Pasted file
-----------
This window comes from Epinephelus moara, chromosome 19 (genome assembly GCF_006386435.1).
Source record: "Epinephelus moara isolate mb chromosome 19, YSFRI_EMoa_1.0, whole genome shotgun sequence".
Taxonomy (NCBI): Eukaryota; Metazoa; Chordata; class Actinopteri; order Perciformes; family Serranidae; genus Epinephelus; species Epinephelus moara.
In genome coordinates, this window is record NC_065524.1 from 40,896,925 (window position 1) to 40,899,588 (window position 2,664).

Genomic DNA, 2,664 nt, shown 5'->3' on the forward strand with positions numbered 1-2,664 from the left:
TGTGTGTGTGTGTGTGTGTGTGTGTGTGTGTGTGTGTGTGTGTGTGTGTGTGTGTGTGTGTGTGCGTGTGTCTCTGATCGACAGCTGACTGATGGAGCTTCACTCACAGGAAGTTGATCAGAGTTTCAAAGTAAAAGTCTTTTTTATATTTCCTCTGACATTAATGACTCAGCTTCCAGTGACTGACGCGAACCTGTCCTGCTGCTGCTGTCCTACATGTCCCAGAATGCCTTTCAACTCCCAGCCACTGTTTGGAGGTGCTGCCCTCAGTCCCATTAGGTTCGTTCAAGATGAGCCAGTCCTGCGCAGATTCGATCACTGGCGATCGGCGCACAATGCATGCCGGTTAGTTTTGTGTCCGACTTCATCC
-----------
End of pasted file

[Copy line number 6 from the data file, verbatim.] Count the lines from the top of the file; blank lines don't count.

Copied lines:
TGTGTGTGTGTGTGTGTGTGTGTGTGTGTGTGTGTGTGTGTGTGTGTGTGTGTGTGTGTGTGTGCGTGTGTCTCTGATCGACAGCTGACTGATGGAGCTTCACTCACAGGAAGTTGATCAGAGTTTCAAAGTAAAAGTCTTTTTTATATTTCCTCTGACATTAATGACTCAGCTTCCAGTGACTGACGCGAACCTGTCCTGCTGCTGCTGTCCTACATGTCCCAGAATGCCTTTCAACTCCCAGCCACTGTTTGGAGGTGCTGCCCTCAGTCCCATTAGGTTCGTTCAAGATGAGCCAGTCCTGCGCAGATTCGATCACTGGCGATCGGCGCACAATGCATGCCGGTTAGTTTTGTGTCCGACTTCATCC